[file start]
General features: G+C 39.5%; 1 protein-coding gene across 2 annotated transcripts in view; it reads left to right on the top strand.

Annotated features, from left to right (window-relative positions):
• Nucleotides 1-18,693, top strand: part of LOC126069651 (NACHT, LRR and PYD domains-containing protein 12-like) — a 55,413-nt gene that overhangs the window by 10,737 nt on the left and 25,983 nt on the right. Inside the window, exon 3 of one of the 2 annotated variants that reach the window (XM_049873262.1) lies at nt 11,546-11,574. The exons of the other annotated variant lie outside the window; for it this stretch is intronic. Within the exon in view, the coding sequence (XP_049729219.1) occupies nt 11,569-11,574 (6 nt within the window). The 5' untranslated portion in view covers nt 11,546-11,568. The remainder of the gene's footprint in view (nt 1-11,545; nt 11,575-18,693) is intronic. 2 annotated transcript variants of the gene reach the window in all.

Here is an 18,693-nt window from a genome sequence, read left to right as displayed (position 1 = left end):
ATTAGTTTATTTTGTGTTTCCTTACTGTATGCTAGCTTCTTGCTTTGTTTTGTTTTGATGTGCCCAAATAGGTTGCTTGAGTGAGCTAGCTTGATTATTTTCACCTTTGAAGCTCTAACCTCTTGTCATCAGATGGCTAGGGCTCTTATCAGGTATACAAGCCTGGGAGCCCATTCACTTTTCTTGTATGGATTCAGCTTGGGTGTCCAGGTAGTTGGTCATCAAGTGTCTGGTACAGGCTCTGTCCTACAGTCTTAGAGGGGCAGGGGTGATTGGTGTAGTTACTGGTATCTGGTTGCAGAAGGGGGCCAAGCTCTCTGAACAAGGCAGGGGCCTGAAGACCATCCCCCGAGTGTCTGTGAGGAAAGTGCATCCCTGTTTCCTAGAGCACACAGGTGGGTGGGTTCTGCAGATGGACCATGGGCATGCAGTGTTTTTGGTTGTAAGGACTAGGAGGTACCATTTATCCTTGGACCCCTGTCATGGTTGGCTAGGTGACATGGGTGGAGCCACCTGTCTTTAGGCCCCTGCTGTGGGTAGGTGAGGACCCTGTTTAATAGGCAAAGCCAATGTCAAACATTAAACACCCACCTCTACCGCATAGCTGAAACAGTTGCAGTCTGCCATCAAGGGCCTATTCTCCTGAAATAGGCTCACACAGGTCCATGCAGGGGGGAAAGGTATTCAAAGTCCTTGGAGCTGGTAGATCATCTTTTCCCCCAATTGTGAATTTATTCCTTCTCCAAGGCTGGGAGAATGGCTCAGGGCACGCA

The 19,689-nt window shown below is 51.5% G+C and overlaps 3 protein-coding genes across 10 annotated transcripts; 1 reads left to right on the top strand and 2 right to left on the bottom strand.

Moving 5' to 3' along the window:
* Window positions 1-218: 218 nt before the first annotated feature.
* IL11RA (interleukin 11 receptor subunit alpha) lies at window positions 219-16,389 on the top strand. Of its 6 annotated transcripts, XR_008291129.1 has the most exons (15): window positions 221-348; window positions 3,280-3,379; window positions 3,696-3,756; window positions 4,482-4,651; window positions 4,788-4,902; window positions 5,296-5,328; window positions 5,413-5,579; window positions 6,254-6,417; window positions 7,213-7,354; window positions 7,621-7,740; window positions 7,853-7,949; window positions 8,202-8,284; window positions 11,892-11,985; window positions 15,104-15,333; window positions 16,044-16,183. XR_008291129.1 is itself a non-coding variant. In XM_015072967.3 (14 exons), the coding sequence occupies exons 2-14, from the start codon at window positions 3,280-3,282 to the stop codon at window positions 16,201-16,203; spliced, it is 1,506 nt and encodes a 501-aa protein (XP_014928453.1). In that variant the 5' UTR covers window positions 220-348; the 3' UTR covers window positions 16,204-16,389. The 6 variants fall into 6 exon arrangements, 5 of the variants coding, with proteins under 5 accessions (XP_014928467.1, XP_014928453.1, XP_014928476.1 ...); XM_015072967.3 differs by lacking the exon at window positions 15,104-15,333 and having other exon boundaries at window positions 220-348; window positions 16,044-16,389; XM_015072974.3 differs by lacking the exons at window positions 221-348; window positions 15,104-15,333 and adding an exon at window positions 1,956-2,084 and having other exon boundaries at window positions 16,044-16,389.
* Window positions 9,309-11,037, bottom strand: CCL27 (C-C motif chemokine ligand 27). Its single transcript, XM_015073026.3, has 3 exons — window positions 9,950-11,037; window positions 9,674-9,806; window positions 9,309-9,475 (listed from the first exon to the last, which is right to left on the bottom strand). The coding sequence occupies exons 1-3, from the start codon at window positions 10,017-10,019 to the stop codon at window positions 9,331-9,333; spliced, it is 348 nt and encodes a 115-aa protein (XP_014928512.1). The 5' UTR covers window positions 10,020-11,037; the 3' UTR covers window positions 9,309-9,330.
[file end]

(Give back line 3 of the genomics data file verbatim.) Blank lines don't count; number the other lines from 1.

• Nucleotides 1-18,693, top strand: part of LOC126069651 (NACHT, LRR and PYD domains-containing protein 12-like) — a 55,413-nt gene that overhangs the window by 10,737 nt on the left and 25,983 nt on the right. Inside the window, exon 3 of one of the 2 annotated variants that reach the window (XM_049873262.1) lies at nt 11,546-11,574. The exons of the other annotated variant lie outside the window; for it this stretch is intronic. Within the exon in view, the coding sequence (XP_049729219.1) occupies nt 11,569-11,574 (6 nt within the window). The 5' untranslated portion in view covers nt 11,546-11,568. The remainder of the gene's footprint in view (nt 1-11,545; nt 11,575-18,693) is intronic. 2 annotated transcript variants of the gene reach the window in all.